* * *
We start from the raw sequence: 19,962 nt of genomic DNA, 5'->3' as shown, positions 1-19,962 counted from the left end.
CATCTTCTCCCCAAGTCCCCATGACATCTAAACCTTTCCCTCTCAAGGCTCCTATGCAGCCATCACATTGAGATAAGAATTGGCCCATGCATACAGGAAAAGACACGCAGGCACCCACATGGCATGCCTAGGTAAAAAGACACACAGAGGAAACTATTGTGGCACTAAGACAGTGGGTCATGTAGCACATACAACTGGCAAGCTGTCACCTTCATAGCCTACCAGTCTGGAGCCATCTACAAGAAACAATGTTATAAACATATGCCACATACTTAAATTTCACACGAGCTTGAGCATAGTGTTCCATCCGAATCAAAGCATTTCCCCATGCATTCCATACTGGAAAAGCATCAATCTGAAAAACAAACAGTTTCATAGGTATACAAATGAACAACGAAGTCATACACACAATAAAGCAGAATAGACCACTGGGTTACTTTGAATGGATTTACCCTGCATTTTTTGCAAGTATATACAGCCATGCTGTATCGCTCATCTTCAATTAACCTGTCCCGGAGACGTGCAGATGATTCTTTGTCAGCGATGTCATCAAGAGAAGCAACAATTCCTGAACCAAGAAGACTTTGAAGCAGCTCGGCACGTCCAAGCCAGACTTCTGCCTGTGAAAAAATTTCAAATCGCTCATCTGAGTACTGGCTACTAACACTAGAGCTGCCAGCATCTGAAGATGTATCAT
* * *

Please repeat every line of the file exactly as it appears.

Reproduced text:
We start from the raw sequence: 19,962 nt of genomic DNA, 5'->3' as shown, positions 1-19,962 counted from the left end.
CATCTTCTCCCCAAGTCCCCATGACATCTAAACCTTTCCCTCTCAAGGCTCCTATGCAGCCATCACATTGAGATAAGAATTGGCCCATGCATACAGGAAAAGACACGCAGGCACCCACATGGCATGCCTAGGTAAAAAGACACACAGAGGAAACTATTGTGGCACTAAGACAGTGGGTCATGTAGCACATACAACTGGCAAGCTGTCACCTTCATAGCCTACCAGTCTGGAGCCATCTACAAGAAACAATGTTATAAACATATGCCACATACTTAAATTTCACACGAGCTTGAGCATAGTGTTCCATCCGAATCAAAGCATTTCCCCATGCATTCCATACTGGAAAAGCATCAATCTGAAAAACAAACAGTTTCATAGGTATACAAATGAACAACGAAGTCATACACACAATAAAGCAGAATAGACCACTGGGTTACTTTGAATGGATTTACCCTGCATTTTTTGCAAGTATATACAGCCATGCTGTATCGCTCATCTTCAATTAACCTGTCCCGGAGACGTGCAGATGATTCTTTGTCAGCGATGTCATCAAGAGAAGCAACAATTCCTGAACCAAGAAGACTTTGAAGCAGCTCGGCACGTCCAAGCCAGACTTCTGCCTGTGAAAAAATTTCAAATCGCTCATCTGAGTACTGGCTACTAACACTAGAGCTGCCAGCATCTGAAGATGTATCAT